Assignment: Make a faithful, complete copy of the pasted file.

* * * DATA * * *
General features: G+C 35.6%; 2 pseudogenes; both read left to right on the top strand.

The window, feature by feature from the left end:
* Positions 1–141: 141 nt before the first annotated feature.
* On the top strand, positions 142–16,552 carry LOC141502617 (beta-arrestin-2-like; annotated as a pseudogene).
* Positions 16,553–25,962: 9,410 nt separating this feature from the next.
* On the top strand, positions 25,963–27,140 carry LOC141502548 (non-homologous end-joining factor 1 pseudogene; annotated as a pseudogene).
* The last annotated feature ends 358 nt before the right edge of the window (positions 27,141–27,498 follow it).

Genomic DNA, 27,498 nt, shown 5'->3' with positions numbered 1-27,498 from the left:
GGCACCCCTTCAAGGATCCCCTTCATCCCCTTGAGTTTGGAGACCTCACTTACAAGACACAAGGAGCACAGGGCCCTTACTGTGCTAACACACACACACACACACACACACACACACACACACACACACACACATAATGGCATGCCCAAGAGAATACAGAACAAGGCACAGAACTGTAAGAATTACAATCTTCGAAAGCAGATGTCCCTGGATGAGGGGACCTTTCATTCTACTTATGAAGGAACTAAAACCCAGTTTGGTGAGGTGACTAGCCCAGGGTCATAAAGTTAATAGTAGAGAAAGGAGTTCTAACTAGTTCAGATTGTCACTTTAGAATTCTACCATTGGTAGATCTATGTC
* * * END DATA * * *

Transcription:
General features: G+C 35.6%; 2 pseudogenes; both read left to right on the top strand.

The window, feature by feature from the left end:
* Positions 1–141: 141 nt before the first annotated feature.
* On the top strand, positions 142–16,552 carry LOC141502617 (beta-arrestin-2-like; annotated as a pseudogene).
* Positions 16,553–25,962: 9,410 nt separating this feature from the next.
* On the top strand, positions 25,963–27,140 carry LOC141502548 (non-homologous end-joining factor 1 pseudogene; annotated as a pseudogene).
* The last annotated feature ends 358 nt before the right edge of the window (positions 27,141–27,498 follow it).

Genomic DNA, 27,498 nt, shown 5'->3' with positions numbered 1-27,498 from the left:
GGCACCCCTTCAAGGATCCCCTTCATCCCCTTGAGTTTGGAGACCTCACTTACAAGACACAAGGAGCACAGGGCCCTTACTGTGCTAACACACACACACACACACACACACACACACACACACACACACACACATAATGGCATGCCCAAGAGAATACAGAACAAGGCACAGAACTGTAAGAATTACAATCTTCGAAAGCAGATGTCCCTGGATGAGGGGACCTTTCATTCTACTTATGAAGGAACTAAAACCCAGTTTGGTGAGGTGACTAGCCCAGGGTCATAAAGTTAATAGTAGAGAAAGGAGTTCTAACTAGTTCAGATTGTCACTTTAGAATTCTACCATTGGTAGATCTATGTC